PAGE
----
“Missing Addresses begins by inhabiting familiar feelings of loss and wry hope the poet experiences when readying her garden for winter; her subjects expand ever outward to other places and people, some of whom she addresses directly and some whom she unerringly becomes. One of the most poignant (and unfortunately timeless) moments occurred for me, a fellow Jew, in the poem ‘Letter from Amsterdam,’ where uneasy currents from the past flow into the present and the future when, at Anne Frank’s house, Bentley watches her daughter ‘learn / there’s no such thing / as being half a Jew.’ Later, writing about Marianne Moore, Beth could be describing her poetry and herself with: ‘the likelihood / of a sudden sharp slash into our banal realities.’ From that startling sometimes painful cut, new ideas rise as we read, and our banal days flower into brilliance.” —Sherry Rind, The Storehouse of Wonder and Astonishment, Between States of Matter, and A Fall Out the Door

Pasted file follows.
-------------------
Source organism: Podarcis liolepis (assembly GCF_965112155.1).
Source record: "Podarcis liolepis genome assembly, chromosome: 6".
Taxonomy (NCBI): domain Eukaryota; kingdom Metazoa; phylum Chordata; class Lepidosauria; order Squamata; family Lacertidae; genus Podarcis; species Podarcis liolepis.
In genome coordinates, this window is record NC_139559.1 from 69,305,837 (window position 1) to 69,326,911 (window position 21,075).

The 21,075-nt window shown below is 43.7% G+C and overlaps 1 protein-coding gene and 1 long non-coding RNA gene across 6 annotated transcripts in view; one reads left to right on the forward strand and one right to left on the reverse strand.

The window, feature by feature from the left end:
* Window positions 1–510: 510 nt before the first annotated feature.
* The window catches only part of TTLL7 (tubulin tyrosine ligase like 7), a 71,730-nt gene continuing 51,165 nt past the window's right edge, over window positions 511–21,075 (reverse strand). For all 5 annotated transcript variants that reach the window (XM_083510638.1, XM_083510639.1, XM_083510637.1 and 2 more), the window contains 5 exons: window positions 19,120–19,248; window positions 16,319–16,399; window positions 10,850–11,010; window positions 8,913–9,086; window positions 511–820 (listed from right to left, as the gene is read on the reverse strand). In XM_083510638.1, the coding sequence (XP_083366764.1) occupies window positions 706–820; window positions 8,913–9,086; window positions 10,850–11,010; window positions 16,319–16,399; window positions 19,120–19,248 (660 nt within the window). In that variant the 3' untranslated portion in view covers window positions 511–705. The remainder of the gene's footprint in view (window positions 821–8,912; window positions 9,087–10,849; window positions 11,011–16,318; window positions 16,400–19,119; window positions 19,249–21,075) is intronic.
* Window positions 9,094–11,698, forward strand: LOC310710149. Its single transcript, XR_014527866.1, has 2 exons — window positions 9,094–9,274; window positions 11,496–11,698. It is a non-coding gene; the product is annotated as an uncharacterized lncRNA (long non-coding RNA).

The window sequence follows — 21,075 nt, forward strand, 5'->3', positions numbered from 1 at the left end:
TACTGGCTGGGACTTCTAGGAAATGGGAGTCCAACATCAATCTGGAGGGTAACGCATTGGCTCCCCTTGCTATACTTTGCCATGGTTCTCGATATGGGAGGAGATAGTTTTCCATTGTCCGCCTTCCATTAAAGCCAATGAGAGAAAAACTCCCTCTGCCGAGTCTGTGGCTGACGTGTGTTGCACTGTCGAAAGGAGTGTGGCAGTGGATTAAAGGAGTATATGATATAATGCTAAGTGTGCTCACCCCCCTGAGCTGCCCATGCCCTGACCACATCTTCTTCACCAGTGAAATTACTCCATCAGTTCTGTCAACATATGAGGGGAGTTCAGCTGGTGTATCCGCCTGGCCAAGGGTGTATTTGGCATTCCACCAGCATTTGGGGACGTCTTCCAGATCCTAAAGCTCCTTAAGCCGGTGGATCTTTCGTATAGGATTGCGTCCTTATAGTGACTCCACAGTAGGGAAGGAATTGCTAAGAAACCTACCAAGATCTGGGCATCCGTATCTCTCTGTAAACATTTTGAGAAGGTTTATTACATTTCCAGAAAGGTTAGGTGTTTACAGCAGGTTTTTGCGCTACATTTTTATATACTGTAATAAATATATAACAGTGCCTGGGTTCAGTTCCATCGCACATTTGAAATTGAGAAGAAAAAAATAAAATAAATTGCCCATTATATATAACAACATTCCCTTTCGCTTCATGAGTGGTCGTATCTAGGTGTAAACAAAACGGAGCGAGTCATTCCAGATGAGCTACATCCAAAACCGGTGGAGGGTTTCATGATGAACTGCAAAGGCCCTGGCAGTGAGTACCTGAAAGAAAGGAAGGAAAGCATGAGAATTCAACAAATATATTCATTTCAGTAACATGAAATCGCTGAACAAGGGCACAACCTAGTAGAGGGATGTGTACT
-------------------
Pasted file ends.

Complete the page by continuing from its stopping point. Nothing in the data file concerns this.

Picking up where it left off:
“Beth Bentley is a major force in the Northwest school of poets, but never tied solely to the region…. She writes with sharp imagistic detail, illuminating her physical and psychological landscapes.… [She] shines light into her curious, extraordinary mind. Beauty and brutal honesty are juxtaposed; elegy, memory and intrigue follow one on the other. The world has lost a fine writer and we still hear her: ‘The grown woman recalls that lighted square; / her wonder at the pure, visible world / that lives on in her… / In a country where / nothing changes, yet all is new, she moves / toward the beckoning glimmer of her real life…’” —Daphne Davies, Hazel’s Star
There are no reviews yet.